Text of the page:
Understanding and preparing for flooding


  • Image of car driving through water
Monday, 8 February 2021


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On the anniversary of the February 2020 storm events which saw significant rain, abnormally high tides as well as flooding around Tuggerah Lakes, Council has launched an animation that explains what happened and how. 

The animation is designed to build awareness of how rainfall, tides and large swells interact and how these impact on flooding in the lakes.

Teams from SES, NSW Fire & Rescue, RFS and Council assisted with the clean-up, street-by-street in flood affected and storm damaged areas across the Coast, focused on making areas safe for the community and clearing debris from roads, footpaths and public spaces across our local government area, our lakes and coastal foreshores, including disinfecting all public toilets, sport ground amenities and public buildings, playgrounds and barbeque areas that were in flood affected areas.

The massive clean up effort included the:

  • distribution of 100 food hampers to people on the Coast in need (working with community outreach)
  • collection of 5,791 tonnes of additional storm waste
  • clearing of 2,663 tonnes of wrack from foreshores
  • inspection of over 2,400 trees with the majority requiring removal (responding to over 800 customer requests in relation to storm damaged public trees)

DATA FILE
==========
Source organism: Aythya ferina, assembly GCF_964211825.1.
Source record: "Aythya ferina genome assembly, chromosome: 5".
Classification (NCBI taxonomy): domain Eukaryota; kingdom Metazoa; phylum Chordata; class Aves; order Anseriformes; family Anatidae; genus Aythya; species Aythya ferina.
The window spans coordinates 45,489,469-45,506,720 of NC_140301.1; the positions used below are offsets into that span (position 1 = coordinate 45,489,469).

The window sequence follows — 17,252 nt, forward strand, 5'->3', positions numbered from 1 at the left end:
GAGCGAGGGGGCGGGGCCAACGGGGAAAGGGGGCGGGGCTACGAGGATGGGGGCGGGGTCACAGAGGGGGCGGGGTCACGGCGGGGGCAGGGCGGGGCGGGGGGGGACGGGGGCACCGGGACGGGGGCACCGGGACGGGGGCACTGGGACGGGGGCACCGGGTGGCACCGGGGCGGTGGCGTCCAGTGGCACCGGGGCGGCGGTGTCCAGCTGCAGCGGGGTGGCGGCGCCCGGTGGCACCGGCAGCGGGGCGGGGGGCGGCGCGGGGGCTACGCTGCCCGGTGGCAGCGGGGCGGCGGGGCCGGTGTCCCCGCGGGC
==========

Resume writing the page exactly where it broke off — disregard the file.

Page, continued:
• collection of over 1,200 tonnes of kelp and debris from beaches (from Terrigal to Ocean Beach)
  • set up of additional kerbside collections
  • opening of facilities for people experiencing power outages:
    • leisure Centres and Pool for showers
    • libraries for people to recharge phones and other devices and use the computers or Wi-Fi. Umina Beach Library also helped fill flasks of hot water.

The Office of Emergency Management, Disaster Welfare also opened Recovery Information Centres at The Entrance, Blue Haven and Mangrove Mountain, with Council staff and other agencies on hand to assist affected residents experiencing difficulties as direct result of the flood and storm event.

As a community, it’s important that we all prepare for possible extreme weather events, including floods. Check out our video below and visit our Get ready for extreme weather page for more information. 

Over the next two weeks we will also be seeking community input into three Floodplain Risk Management Plans and studies - for the Woy Woy, Davistown and Empire Bay and Northern Lakes catchments. We encourage the anyone who lives or works in the area to review the plans and ‘Have Your Say’.

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Last updated : Mon 8 Feb 2021